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Reflecting on the top ten Oklahoma stories of the year in 2022

James Johnson/ Wikimedia Commons

Dick Pryor and Shawn Ashley look back at the top stories of the year in Oklahoma politics, policy and government to close out 2022. In this week's segment, they unveil stories ten through six.

TRANSCRIPT

Dick Pryor: This is Capitol Insider - taking you inside politics, policy and government as we close out 2022 with the top ten stories of the year in Oklahoma, as heard on Capitol Insider. I'm Dick Pryor with Quorum Call publisher Shawn Ashley. Shawn, today we'll discuss stories ten through six and in the final week of 2022, we'll announce our top five. You ready?

Shawn Ashley: I'm ready.

Dick Pryor: All right. So here we go with number ten, the effort to get a statewide vote on recreational marijuana.

Shawn Ashley: Proponents of an initiative petition to put a recreational marijuana plan to a vote of the people collected enough signatures to get the proposal on the ballot, and they were hoping it would be on November's general election. But there were delays in the new signature verification process approved by the legislature, and it did not make the deadline to be on the November ballot. As a result, voters will decide the fate of State Question 820 in a March 7th election ordered by Governor Kevin Stitt.

Dick Pryor: Number nine This was unusual. No tax cuts in an election year.

Shawn Ashley: It is very unusual. Tax cuts being one of the favorite things that lawmakers like to approve in an election year and in some ways, they did that. Just before the end of the 2022 regular session, Governor Stitt announced he was calling lawmakers into a special session to consider reducing the individual income tax and eliminating the state sales tax on groceries. Proposals, he said, would provide relief to Oklahomans from inflation. Now, the House responded by passing a series of bills in June that reduced the individual income tax and eliminated the state sales tax on groceries. But the Senate did not take up those measures. Instead, Senate President Pro Tem Greg Treat appointed a task force made up of Senate Republicans to study Oklahoma's tax code and come up with recommendations for consideration in the 2023 session. We've yet to see that plan, but Treat said in October it likely will not include elimination of the grocery sales tax. So, you did have one chamber pass tax relief and the other never take it up.

Dick Pryor: Number eight is one that wasn't talked about a lot, but it is significant: fiscal health of the state’s retirement systems.

Shawn Ashley: This is one of those stories that hasn't gotten a lot of attention. The fiscal health of the state’s seven retirement systems continues to improve, thanks in large part to outgoing state treasurer Randy McDaniel. According to a report earlier this year, the actuarial value of five of Oklahoma's seven pension systems improved in fiscal year 2022. The two that declined declined less than 1% each. McDaniel made the retirement systems a focus of his 12 years in the state legislature, and he continued that work during his four years as treasurer, even when it sometimes put him at odds with fellow Republicans. And as we now see, the results have been positive.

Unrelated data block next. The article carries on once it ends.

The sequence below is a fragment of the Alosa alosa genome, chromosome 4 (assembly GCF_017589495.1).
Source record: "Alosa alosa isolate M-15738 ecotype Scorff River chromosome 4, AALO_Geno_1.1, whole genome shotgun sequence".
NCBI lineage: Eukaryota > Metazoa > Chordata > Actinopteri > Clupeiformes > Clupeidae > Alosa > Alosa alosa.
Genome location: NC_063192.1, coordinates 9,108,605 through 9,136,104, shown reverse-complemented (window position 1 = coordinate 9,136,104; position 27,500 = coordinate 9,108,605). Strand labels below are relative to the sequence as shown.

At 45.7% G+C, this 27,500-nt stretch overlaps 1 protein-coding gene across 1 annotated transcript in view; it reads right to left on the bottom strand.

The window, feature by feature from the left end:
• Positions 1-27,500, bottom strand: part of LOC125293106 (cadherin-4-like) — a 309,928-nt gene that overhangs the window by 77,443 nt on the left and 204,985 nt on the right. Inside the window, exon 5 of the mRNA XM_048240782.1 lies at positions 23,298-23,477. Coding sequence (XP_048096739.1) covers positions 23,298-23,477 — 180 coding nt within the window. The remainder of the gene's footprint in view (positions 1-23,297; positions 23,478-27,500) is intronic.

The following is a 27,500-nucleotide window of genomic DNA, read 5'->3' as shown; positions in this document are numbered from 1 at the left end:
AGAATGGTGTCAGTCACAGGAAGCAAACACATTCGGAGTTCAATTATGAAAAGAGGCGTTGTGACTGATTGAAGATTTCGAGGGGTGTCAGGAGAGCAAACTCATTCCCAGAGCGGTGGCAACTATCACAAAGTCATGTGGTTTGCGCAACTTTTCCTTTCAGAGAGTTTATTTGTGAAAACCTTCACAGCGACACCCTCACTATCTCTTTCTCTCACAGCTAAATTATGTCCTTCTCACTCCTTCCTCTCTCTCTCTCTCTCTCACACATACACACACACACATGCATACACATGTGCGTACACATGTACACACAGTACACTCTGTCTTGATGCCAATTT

Dick Pryor: Now number seven - acceleration of executions.

Shawn Ashley: Oklahoma executed two offenders in 2021. Resuming executions for the first time since 2015. The state executed five inmates in 2022 and is scheduled to double that number in 2023. The acceleration comes after a federal district court rejected claims by death row inmates that Oklahoma's execution process, particularly its use of the drug midazolam, was cruel and unusual. And those executions are scheduled to continue on into 2024, with almost one scheduled each month.

Dick Pryor: And the number of six story of the year - legal battles over ACCESS Oklahoma and turnpike expansion.

Shawn Ashley: Seminole County District Judge Timothy Olson ruled in early December that the Oklahoma Turnpike Authority violated the state's Open Meeting Act twice in its posting of agenda items related to its ACCESS Oklahoma turnpike expansion plan. The agenda for its January and February meetings contained nothing referencing the plan, ACCESS Oklahoma or the proposed routes as required by the Oklahoma Open Meeting Act, Olson wrote, adding later, “the OTA's violations meet the definition of willful.” The decision has brought a halt to the authority's work on the turnpike expansion plan and it has indicated that it will restart the approval process sometime in 2023.

Dick Pryor: So that's the start of our top ten. Thank, Shawn.

Shawn Ashley: You're very welcome.

Dick Pryor: On December 30th, we’ll count down from number five to number one. And that's Capitol Insider. Until next time, with Shawn Ashley, I'm Dick Pryor.

Dick Pryor has more than 25 years of experience in public service media, having previously served as deputy director, managing editor, news manager, news anchor and host for OETA, Oklahoma’s statewide public TV network. He was named general manager of KGOU Radio in November, 2016.
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